The pricing strategy for Biosimilars is still evolving. Few years ago it was assumed that Biosimilars would command low discount compared to small molecule generics. However, recent events illustrate two ends of the pricing spectrum for Biosimilars. Here we briefly discuss the two examples:
Sweden Approval of Benepali
Benepali is the biosimilar version of Amgen and Pfizer’s mega blockbuster drug Enbrel. Amgen markets Enbrel in the United States and Pfizer markets it outside the US and Canada. In 2015, Enbrel’s sales in the US and Canada were $5.4 Billion.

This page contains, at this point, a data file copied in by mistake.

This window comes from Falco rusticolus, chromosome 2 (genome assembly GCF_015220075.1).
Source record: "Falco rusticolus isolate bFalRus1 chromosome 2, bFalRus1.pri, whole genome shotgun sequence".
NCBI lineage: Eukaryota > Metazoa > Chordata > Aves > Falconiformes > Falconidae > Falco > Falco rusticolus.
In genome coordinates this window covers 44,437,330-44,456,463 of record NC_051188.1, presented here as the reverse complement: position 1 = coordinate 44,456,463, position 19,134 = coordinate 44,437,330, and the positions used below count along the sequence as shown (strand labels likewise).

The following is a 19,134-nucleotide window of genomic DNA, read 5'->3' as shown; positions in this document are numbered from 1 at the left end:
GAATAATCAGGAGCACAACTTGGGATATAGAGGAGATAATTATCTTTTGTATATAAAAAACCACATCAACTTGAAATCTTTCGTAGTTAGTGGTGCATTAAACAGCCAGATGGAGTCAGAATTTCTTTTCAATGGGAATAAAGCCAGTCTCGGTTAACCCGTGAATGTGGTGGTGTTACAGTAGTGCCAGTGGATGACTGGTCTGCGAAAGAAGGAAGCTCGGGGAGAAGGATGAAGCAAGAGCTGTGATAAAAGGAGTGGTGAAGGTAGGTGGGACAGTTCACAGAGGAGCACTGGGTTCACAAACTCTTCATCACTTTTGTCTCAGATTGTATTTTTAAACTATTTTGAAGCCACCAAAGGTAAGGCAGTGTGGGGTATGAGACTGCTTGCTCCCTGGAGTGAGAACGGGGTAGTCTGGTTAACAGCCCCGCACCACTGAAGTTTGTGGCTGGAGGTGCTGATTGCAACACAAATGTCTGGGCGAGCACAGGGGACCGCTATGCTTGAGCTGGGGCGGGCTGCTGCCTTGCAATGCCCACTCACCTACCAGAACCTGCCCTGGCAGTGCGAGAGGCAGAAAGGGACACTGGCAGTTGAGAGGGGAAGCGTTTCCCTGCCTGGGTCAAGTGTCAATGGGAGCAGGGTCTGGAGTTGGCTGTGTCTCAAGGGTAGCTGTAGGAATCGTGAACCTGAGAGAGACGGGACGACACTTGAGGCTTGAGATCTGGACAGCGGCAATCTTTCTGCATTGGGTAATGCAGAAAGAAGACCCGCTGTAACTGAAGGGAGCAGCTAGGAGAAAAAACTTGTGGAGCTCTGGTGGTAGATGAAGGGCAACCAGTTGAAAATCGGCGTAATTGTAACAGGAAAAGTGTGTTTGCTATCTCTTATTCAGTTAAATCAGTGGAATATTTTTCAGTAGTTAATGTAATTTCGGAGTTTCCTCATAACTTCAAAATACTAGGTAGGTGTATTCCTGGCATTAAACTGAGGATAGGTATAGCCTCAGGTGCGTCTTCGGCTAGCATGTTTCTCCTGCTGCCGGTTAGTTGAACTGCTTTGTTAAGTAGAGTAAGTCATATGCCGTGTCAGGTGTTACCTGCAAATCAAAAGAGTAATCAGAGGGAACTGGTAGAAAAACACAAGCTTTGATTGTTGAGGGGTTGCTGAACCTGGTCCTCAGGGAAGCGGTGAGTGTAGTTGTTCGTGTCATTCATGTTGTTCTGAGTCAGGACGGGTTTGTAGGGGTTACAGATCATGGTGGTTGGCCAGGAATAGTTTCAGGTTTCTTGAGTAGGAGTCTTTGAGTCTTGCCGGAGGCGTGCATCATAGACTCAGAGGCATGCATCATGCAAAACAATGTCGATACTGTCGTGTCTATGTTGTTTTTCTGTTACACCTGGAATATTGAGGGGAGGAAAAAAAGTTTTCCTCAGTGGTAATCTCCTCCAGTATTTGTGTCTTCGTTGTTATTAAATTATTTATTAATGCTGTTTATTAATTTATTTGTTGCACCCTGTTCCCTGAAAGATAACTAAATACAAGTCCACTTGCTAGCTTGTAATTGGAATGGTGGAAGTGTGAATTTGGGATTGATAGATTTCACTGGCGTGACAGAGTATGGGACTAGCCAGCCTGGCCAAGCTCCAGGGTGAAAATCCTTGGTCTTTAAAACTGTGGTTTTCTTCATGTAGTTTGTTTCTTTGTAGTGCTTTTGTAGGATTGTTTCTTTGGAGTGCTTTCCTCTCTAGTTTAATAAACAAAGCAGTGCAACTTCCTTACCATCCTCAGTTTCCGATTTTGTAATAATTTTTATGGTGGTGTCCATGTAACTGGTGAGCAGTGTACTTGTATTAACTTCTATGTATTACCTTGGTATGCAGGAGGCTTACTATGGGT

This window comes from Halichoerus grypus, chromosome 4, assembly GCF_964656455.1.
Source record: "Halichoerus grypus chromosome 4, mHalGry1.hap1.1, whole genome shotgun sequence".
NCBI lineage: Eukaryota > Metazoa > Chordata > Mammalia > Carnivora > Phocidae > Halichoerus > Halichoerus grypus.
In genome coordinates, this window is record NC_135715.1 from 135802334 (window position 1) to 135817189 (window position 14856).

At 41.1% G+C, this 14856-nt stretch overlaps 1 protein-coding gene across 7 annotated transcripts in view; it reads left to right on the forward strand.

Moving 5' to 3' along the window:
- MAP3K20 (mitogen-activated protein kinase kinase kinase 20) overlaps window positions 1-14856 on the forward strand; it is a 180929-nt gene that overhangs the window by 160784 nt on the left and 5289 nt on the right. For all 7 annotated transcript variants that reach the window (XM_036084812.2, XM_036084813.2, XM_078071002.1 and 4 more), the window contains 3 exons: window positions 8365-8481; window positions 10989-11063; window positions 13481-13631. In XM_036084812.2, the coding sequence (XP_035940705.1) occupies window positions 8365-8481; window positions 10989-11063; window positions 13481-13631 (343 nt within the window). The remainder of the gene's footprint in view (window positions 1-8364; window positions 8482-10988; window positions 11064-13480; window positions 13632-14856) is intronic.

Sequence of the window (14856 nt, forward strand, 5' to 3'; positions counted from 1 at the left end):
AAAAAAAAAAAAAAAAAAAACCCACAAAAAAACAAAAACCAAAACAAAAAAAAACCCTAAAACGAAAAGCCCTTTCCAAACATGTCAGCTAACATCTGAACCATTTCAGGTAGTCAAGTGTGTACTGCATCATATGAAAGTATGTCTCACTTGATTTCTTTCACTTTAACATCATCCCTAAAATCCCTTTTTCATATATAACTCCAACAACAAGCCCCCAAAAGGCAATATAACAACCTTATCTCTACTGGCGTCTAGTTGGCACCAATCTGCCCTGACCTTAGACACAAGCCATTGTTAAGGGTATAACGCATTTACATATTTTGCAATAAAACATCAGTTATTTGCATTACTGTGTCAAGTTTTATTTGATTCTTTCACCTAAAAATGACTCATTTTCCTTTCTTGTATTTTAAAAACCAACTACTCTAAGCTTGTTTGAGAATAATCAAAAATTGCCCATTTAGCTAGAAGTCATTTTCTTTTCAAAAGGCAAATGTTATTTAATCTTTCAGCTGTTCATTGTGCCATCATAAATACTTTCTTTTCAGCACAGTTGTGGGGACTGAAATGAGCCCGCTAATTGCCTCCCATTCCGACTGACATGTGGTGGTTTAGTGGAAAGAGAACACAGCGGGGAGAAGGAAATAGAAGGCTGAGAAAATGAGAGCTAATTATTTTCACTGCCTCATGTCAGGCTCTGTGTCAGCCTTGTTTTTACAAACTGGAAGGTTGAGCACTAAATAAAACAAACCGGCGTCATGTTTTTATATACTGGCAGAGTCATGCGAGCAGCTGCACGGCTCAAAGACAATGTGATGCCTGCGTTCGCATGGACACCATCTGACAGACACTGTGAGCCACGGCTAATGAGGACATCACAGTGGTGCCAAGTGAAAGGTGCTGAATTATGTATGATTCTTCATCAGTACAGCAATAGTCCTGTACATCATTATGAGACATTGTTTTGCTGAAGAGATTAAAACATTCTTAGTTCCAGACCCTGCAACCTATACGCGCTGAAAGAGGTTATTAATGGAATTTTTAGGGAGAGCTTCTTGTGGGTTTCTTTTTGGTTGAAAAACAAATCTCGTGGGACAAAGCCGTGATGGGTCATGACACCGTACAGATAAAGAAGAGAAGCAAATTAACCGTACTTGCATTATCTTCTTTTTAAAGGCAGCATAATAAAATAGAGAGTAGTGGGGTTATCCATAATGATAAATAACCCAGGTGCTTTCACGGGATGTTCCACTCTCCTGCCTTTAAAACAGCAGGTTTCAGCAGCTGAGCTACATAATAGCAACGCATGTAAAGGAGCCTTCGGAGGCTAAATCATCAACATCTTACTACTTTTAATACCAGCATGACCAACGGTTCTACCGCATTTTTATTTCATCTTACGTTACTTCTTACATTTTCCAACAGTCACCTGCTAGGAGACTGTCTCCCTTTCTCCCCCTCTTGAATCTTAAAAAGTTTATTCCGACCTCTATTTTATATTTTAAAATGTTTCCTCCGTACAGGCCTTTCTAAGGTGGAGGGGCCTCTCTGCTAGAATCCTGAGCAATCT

Today Sweden’s HTA agency approved Benepali for reimbursement at only 10% discount compared to Enbrel. This price discount is relatively low compared to typical price discounts for biosimilar ESAs and GM-CSFs.
The HTA agency’s comments for the Benepali were:
HTA believes that Benepali has the same efficacy and safety of Enbrel
Extensive analysis of Benepalis immunogenicity showed that the immune response to etanercept and its influence on the efficacy and safety comparable between Benepali and Enbrel
Norway’s Aggressive Price Negotiation for Biosimilar Remicade
Remicade is an Anti-CD 20 mAb marketed by Janssen. In 2015, Remicade’s sales were $6.6B. The biosimilar version of Remicade, called Remsima was approved in Norway after negotiating ~70% discount.